Minimum Advertised Pricing (MAP) policies generally depend on how well the arrangements work between the supplier and distributor, relying on the online distribution platform or brand recognition to get their products moving at the rate that they want it to. That has always been the model for MAP policy enforcement and has worked quite well so far.

However, the market today is shifting towards a more consumer-centric point of view, where brands themselves are no longer fully in control of the price of which their goods are valued. The internet has made it much easier to compare and contrast goods, and savvy marketers should always remain ahead of the curve to come up with the best MAP policy for their goods.

In particular, that means paying attention to social media.

Why?

Social media has been one of the greatest drivers in digital marketing campaigns. The engagement levels found in normal, peer-to-peer interactions are far more reliable than any activation event. Product reviews via social media are generally seen as more trustworthy than advertising, which means that the value of a product (unless a necessity) can be shaped by social influence.

In addition to that, since most brands implement some form of MAP pricing to maintain a fixed price point across all retailers, social media and its awareness of the brand will definitely play an important role in determining those prices. Failure to take this into account may cause you to under or overvalue your product, with disastrous results.

How?

phone with user and social media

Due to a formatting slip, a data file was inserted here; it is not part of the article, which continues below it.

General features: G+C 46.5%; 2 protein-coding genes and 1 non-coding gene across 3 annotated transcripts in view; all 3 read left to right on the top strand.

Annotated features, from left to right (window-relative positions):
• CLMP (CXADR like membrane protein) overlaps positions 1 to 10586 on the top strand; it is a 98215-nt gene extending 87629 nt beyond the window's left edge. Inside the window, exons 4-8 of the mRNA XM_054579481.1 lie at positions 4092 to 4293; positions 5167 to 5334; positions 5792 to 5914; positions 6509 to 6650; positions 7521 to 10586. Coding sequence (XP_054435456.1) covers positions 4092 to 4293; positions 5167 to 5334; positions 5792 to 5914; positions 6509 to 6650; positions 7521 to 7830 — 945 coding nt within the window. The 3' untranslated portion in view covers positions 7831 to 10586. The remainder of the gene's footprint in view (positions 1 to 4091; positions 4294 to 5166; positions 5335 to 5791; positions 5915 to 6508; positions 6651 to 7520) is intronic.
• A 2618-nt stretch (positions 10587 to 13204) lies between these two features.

If you are looking to get more involved in social media when it comes to setting your MAP, you will need to do a little bit of research. While you can reasonably come up with a MAP policy depending on the geographic reach of your distributors (or alternatively, the target demographic online), it’s safer to implement strategies like social listening and consumer feedback before setting hard limits on your policy enforcement.

Remember that it is important your MAP policy allows a certain amount of leeway for your distributors to make profits of their own, and avoid triggering any anti-trust laws. Not only does this give you a certain amount of freedom when it comes to pricing, but it also opens negotiations between you and your retailers as to the ideal rate for maximum profit.

Who?

When thinking about MAP policies with the framework of social media, it is a good idea to take the viewpoint of both your customer and distributor. Ask yourself these questions to be able to formulate a more accurate MAP that works for both you and your customer base: Can this product be bought somewhere else? Can you simply cut out the intermediary and go straight to the manufacturer? What is your opinion on the brand behind this?

And of course, you cannot forget the relationship you have with your distributors as well. If they have active social media presence of their own, consider those when it comes to setting MAP policies since they can also be considered a brand unto themselves.